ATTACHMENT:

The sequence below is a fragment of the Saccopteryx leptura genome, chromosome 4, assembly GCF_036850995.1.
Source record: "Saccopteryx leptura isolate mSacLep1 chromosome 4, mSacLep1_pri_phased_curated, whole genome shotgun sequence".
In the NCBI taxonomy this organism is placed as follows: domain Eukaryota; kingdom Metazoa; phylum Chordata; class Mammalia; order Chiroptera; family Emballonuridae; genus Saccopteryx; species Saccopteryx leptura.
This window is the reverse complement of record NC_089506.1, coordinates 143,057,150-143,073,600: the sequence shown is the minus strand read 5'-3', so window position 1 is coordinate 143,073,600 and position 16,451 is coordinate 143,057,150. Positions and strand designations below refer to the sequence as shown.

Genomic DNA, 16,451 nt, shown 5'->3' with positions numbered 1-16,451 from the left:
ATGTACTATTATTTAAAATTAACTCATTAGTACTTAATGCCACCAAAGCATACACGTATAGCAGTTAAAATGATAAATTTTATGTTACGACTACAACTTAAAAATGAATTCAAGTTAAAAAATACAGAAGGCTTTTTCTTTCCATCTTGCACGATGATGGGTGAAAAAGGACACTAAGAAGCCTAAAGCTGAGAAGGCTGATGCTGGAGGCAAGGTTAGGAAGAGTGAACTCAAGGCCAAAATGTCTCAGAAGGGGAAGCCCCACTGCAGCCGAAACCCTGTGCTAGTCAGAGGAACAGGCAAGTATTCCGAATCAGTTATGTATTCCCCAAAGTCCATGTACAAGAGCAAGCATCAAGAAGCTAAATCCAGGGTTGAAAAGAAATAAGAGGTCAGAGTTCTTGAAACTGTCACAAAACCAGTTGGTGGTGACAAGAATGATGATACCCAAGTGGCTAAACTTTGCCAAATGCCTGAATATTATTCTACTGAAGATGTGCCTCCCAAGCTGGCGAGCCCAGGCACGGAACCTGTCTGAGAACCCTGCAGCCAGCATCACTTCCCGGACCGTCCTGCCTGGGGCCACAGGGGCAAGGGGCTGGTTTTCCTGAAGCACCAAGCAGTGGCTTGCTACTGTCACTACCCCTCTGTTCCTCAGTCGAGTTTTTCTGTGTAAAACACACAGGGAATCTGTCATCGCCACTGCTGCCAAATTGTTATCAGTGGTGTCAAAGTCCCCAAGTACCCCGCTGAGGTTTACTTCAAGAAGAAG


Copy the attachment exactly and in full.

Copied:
The sequence below is a fragment of the Saccopteryx leptura genome, chromosome 4, assembly GCF_036850995.1.
Source record: "Saccopteryx leptura isolate mSacLep1 chromosome 4, mSacLep1_pri_phased_curated, whole genome shotgun sequence".
In the NCBI taxonomy this organism is placed as follows: domain Eukaryota; kingdom Metazoa; phylum Chordata; class Mammalia; order Chiroptera; family Emballonuridae; genus Saccopteryx; species Saccopteryx leptura.
This window is the reverse complement of record NC_089506.1, coordinates 143,057,150-143,073,600: the sequence shown is the minus strand read 5'-3', so window position 1 is coordinate 143,073,600 and position 16,451 is coordinate 143,057,150. Positions and strand designations below refer to the sequence as shown.

Genomic DNA, 16,451 nt, shown 5'->3' with positions numbered 1-16,451 from the left:
ATGTACTATTATTTAAAATTAACTCATTAGTACTTAATGCCACCAAAGCATACACGTATAGCAGTTAAAATGATAAATTTTATGTTACGACTACAACTTAAAAATGAATTCAAGTTAAAAAATACAGAAGGCTTTTTCTTTCCATCTTGCACGATGATGGGTGAAAAAGGACACTAAGAAGCCTAAAGCTGAGAAGGCTGATGCTGGAGGCAAGGTTAGGAAGAGTGAACTCAAGGCCAAAATGTCTCAGAAGGGGAAGCCCCACTGCAGCCGAAACCCTGTGCTAGTCAGAGGAACAGGCAAGTATTCCGAATCAGTTATGTATTCCCCAAAGTCCATGTACAAGAGCAAGCATCAAGAAGCTAAATCCAGGGTTGAAAAGAAATAAGAGGTCAGAGTTCTTGAAACTGTCACAAAACCAGTTGGTGGTGACAAGAATGATGATACCCAAGTGGCTAAACTTTGCCAAATGCCTGAATATTATTCTACTGAAGATGTGCCTCCCAAGCTGGCGAGCCCAGGCACGGAACCTGTCTGAGAACCCTGCAGCCAGCATCACTTCCCGGACCGTCCTGCCTGGGGCCACAGGGGCAAGGGGCTGGTTTTCCTGAAGCACCAAGCAGTGGCTTGCTACTGTCACTACCCCTCTGTTCCTCAGTCGAGTTTTTCTGTGTAAAACACACAGGGAATCTGTCATCGCCACTGCTGCCAAATTGTTATCAGTGGTGTCAAAGTCCCCAAGTACCCCGCTGAGGTTTACTTCAAGAAGAAG